A History of Violence (2005)

a-history-of-violence

Food: Nothing like raw fish to put you in the mood for a violent film. Kumo Sushi is right around the corner for me, so it was definitely the move for the night. My go-to is the Alaska roll which includes salmon and avocado. I got an order of that, as well as the peanut avocado roll which was supreme. The nice thing about Kumo – if you dine in – is that they have affordable deals regularly, especially for happy hour drinks, which involves pitchers and sake. If you’re good with soy sauce, this is an easy one to sneak into a theater as well.

Film: A History of Violence is a multi-layered tale that explores the character of one small town man, who becomes an unlikely hero in a flash when some unhinged criminals attempt to rob his diner. Based on John Wagner and Vince Locke’s 1997 graphic novel, this film is about one man’s potential for violence, after attempting to reinvent himself and lead a more wholesome life.

A family man, Viggo Mortenson’s Tom Stall runs a folksy diner, is married to Edie (Maria Bello), and has two kids – teenaged Jack (Ashton Holmes) and a much younger Sarah (Heidi Hayes), and is well-liked even by their close family friend, the sheriff. After becoming a small town hero overnight, Tom staunchly avoids the spotlight, repeatedly dismissing interviews and pleading “I just want everything to go back to normal.” However, it can’t because the violence has crept back in and forced Tom to confront it.

Tom Stall is actually a runaway named Joey Cusack, a murderous gangster from Philadelphia, who might still have bad blood with some strangers he left behind. After being forced into the spotlight, figures from his past come to find him and threaten the life he has been leading in Indiana.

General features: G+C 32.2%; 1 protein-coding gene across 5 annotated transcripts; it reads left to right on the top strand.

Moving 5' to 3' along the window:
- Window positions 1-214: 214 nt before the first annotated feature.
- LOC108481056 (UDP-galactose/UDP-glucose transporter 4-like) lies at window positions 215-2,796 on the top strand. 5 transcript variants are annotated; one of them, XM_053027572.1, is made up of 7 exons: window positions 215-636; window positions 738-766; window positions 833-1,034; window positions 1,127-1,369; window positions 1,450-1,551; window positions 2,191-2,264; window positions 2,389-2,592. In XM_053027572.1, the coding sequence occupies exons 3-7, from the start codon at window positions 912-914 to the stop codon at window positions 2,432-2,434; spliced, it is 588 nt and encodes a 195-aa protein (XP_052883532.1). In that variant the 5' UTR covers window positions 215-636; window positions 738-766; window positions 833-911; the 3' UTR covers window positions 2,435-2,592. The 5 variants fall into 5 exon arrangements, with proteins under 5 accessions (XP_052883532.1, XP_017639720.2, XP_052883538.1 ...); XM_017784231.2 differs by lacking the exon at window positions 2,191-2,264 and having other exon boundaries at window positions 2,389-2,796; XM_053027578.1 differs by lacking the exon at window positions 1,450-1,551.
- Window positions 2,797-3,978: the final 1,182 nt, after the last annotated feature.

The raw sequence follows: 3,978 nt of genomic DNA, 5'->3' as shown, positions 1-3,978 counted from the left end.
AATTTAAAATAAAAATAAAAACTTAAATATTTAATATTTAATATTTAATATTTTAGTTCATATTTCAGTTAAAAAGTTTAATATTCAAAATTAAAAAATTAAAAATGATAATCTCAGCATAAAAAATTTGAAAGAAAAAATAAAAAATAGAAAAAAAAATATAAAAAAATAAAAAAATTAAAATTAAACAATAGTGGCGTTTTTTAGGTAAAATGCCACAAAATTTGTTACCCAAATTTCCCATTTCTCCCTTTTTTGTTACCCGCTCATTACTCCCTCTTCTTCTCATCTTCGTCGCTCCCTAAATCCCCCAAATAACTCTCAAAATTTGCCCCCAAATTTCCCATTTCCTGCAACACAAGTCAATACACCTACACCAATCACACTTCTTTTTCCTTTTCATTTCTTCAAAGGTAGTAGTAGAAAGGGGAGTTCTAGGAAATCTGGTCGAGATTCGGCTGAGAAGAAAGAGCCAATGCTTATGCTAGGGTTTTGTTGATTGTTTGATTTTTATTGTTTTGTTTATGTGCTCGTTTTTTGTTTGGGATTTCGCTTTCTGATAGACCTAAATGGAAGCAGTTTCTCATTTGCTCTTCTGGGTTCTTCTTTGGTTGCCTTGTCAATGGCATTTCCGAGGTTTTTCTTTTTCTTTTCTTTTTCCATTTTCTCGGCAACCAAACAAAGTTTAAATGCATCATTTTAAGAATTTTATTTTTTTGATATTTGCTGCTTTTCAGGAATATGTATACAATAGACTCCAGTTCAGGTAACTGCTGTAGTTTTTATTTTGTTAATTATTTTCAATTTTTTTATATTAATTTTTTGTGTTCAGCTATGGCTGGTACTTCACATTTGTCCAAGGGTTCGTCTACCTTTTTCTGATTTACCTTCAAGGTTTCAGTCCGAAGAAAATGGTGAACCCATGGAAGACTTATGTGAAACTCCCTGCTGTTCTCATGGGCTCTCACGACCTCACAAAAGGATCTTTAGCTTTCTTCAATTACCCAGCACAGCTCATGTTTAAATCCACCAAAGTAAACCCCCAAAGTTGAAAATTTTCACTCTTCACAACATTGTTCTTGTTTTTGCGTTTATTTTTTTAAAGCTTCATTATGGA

Although, A History of Violence is an entertaining thriller, the film relies much more heavily on the Tom’s internal struggle with trying desperately to abolish his past self, his potent capabilities, in an ever-boiling battle to survive and protect his family.

Diving into the close relationship Tom has with his wife, there is a palpable unraveling that begins to happen when she senses his secrecy and the possibility that she is married to someone she knows less than she thought. In scenes of intimacy, their characters extreme vulnerability and shifting relational dynamic reveals the emotional pieces of the story that cannot fully be said in such a powerful way.

Director David Cronenberg chose for this story to be told in a quiet Americana backdrop – almost like a classic Western – through stillness and softness until their are sudden moments of brutality. He also layers the film with so much depth and character development that it becomes far more interesting than a typical crime drama. In an interview, he spoke about the title of the film, saying that there are three facets: 1) referring to a suspect with a long history of violence, 2) the historical use of violence as a means of settling disputes, and 3) to reflect the innate violence of Darwinian evolution – ne “Survival of the Fittest.” This piece is a culmination of these things – reflecting on general violence as a means to survive – told through the lens of one particular story.

It works brilliantly and the performances are jarring.

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